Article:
In the international environment, a so-called small or weak country can be considered to have relative national strength and influence. For example, Israel has limited economic strength but is considered a military power; although Singapore is a "city state", it is an active player in regional diplomacy.
Taiwan is located at the center of the “first island chain” and has a key geopolitical position. In the existing international political environment, our conventional diplomatic activities face difficulties due to obstruction by China. However, as the international security situation changes, existing international politics and power will undergo structural changes, which will also open up new strategic opportunities for Taiwan. Military issues will be the strategic fulcrum on which Taiwan can exert influence.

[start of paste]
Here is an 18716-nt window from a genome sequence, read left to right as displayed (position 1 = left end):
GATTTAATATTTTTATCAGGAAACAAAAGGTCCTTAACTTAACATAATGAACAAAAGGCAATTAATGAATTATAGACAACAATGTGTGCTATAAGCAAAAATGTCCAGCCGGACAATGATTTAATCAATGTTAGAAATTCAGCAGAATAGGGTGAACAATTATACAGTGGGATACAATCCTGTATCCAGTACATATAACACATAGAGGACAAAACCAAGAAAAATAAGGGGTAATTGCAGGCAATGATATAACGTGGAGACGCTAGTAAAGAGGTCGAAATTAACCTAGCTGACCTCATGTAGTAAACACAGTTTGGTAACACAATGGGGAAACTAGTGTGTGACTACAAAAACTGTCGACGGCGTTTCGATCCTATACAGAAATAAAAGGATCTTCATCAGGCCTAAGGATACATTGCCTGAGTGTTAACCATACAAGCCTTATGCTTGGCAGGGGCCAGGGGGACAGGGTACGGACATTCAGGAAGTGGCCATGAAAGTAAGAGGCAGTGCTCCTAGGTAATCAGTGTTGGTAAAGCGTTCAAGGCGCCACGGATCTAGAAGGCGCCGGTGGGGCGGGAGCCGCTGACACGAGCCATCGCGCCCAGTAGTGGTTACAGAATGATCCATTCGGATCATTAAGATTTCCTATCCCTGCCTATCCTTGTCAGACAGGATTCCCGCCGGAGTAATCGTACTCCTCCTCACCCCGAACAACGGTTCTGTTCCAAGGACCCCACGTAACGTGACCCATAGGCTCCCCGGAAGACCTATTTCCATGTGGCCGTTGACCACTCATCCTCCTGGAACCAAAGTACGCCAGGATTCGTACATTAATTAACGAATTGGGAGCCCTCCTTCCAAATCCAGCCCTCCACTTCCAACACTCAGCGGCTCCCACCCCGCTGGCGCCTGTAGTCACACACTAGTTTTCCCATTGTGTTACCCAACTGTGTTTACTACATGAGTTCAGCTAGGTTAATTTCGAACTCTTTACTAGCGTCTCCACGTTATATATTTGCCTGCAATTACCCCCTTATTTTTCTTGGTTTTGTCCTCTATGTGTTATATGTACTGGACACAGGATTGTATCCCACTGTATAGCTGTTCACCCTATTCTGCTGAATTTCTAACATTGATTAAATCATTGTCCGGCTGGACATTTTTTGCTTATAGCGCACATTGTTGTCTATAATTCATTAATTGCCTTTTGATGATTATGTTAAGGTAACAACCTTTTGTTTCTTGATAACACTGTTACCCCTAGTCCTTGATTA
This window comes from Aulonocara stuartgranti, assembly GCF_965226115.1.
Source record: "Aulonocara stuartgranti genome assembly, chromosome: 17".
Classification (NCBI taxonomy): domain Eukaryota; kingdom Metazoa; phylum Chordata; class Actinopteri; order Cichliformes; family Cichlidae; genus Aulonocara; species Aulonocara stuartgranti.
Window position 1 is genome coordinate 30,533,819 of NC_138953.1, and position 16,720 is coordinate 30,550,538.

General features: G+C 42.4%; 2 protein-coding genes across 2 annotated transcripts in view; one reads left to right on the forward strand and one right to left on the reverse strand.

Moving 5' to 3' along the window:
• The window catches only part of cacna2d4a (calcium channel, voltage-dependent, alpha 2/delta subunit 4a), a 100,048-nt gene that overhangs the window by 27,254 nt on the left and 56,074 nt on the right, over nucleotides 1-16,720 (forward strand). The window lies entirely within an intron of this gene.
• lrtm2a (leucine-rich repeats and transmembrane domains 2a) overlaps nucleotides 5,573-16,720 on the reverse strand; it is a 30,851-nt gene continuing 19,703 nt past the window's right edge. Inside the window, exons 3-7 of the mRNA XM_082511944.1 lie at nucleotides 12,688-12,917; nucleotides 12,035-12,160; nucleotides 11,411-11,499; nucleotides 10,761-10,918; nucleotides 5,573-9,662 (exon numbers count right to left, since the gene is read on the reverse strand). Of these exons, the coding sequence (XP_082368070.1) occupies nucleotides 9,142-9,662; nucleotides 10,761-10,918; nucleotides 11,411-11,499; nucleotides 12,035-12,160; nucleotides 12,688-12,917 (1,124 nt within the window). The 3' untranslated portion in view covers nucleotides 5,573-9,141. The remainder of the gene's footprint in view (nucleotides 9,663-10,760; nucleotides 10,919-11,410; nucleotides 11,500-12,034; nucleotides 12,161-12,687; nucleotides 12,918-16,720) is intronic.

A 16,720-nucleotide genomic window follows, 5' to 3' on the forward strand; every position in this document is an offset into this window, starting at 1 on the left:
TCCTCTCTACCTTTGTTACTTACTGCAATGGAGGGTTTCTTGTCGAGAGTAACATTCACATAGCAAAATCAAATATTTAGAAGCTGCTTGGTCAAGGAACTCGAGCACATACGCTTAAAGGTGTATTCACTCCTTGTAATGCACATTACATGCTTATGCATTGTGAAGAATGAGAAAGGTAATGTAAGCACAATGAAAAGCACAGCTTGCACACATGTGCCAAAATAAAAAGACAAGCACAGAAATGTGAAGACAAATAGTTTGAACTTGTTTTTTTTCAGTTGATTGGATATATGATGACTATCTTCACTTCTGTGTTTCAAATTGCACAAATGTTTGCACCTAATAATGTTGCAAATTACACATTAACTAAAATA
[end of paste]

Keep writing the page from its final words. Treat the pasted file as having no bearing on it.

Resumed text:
However, with limited resources, if Taiwan wants to achieve the goal of effective self-defense, "asymmetric capabilities" are the most important way. In addition to traditional military thinking, corporate terminology such as the "second curve" can also help us to find innovative competitiveness on the battlefield.
Existing expositions beyond the "masters of war" such as Sun Tzu or Clausewitz and Mozi's proposition that "a small country should defend itself well" also feature asymmetric thinking, as described by Mozi. The victory of a great country lies in the fact that " With the others tired out and one's self at ease, one's troops will be stronger." Therefore, if the development of asymmetric capabilities is viewed from a relative perspective, it should be effective in achieving the purpose of deterring war.